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Spot him first
– Hunting Experiences

Hunting deer in the trees is mind-sapping work. The moment the mind wanders is likely to be the moment deer break cover and flee. Your key senses are sight and hearing. Here in New Zealand, the common terminology when stalking through the tall vegetation is bush hunting. This is a term that reflects the amount of New Zealand hunting land covered in native or exotic forests or dense scrub.

Going bush hunting at Poronui means hunting beech forest, planted stands of gums or pines, or mānuka scrub. These environments are where the deer hide so you need to be on your A-game to be successful. Free-range sika hunters and bow-hunters are two groups that will often find themselves sneaking through the trees and scrub, as these are places where close-up opportunities are possible. During the rut, the males are coming to find you and you can expect epic close-up encounters with hot-wired stags.

Hunting deer in the bush involves concentration and sharpened senses. You will be close to them, need to see and identify them before they spot you, and seal the deal with a pressured shot before they spook. Nothing gives the hunter greater satisfaction than fooling his or her quarry on their own turf. It doesn’t happen often.

When bush stalking, every suspicious sound has to be analyzed, every step has to be carefully placed, the wind direction has to be right, and shapes, colours, and movement glassed for identification. Noisy clothes or equipment have to be removed, contrasting colours avoided, actions need to be slow and precise, and you need to be vigilant.

So what does a non-spooked deer in the bush look like? Seldom will it be a complete deer. Chances are you will spot a movement such as an ear flicker, a part of an animal (such as the top of the back as an animal feeds), a moving colour that can’t be identified (such as orange-red), or a flitting shadow. You have to wait for as long as it takes to make full identification of the animal before any shot is taken. Safety is always paramount.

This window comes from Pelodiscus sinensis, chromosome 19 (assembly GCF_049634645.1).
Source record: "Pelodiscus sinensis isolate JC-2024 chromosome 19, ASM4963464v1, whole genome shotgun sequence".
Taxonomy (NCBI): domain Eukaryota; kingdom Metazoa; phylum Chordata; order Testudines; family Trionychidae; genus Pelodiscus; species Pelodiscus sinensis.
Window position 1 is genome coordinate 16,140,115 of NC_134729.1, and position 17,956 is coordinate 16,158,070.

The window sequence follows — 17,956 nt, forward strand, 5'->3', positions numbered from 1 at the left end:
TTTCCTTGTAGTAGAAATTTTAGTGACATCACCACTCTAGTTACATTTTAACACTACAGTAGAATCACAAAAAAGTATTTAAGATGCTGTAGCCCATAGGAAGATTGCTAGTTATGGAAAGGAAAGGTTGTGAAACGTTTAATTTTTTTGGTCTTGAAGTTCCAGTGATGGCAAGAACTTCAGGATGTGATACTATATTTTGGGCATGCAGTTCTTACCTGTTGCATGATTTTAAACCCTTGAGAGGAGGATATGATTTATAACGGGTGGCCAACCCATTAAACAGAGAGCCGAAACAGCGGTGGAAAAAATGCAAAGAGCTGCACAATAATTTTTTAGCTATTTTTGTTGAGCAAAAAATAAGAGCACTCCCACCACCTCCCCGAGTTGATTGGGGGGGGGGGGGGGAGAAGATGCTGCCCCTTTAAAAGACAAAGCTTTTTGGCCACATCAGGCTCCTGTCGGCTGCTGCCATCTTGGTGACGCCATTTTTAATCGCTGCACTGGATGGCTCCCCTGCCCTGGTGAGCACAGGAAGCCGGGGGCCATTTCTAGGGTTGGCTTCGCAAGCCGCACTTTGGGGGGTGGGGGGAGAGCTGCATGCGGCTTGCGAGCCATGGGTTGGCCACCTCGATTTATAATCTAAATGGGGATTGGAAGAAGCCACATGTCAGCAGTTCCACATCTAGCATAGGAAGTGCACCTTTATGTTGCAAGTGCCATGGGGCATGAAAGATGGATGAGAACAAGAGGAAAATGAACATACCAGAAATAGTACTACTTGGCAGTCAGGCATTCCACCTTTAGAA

When hunting with chief guide Mark McGlashan I was always amazed at how in the gums he could spot sika right on the edge of human vision. His sightings were of calm animals because of the distance, while my sightings were often when they spooked.

You can’t be fully concentrated for hours on end so take time out when there is no sign, and ramp up the senses again when in deer country when seeing animals is expected. A positive attitude when bush hunting is the right attitude. The photographs accompanying this blog are some of my favourite bush shots. A red stag watching me from thick cover, a red hind peeking through branches, a stag roaring on a bush clearing, a feeding trophy billy goat, sika mother and young, and a rutting sika stag.

Greg Morton
One of New Zealand’s longest hunting/fishing profile journalists. Outdoors writer since 1987. Past positions include New Zealand correspondent for The Hunting Report; The Bird Hunting Report, and The Angling Report, and writing a regular hunting article for New Zealand Outdoor for 30 years. Presently writes a monthly article named Fair Chase for New Zealand Fishing News and a hunting blog for Poronui, while continuing his passion for hunting, fishing, and wildlife photography. Lives in Alexandra, Central Otago.
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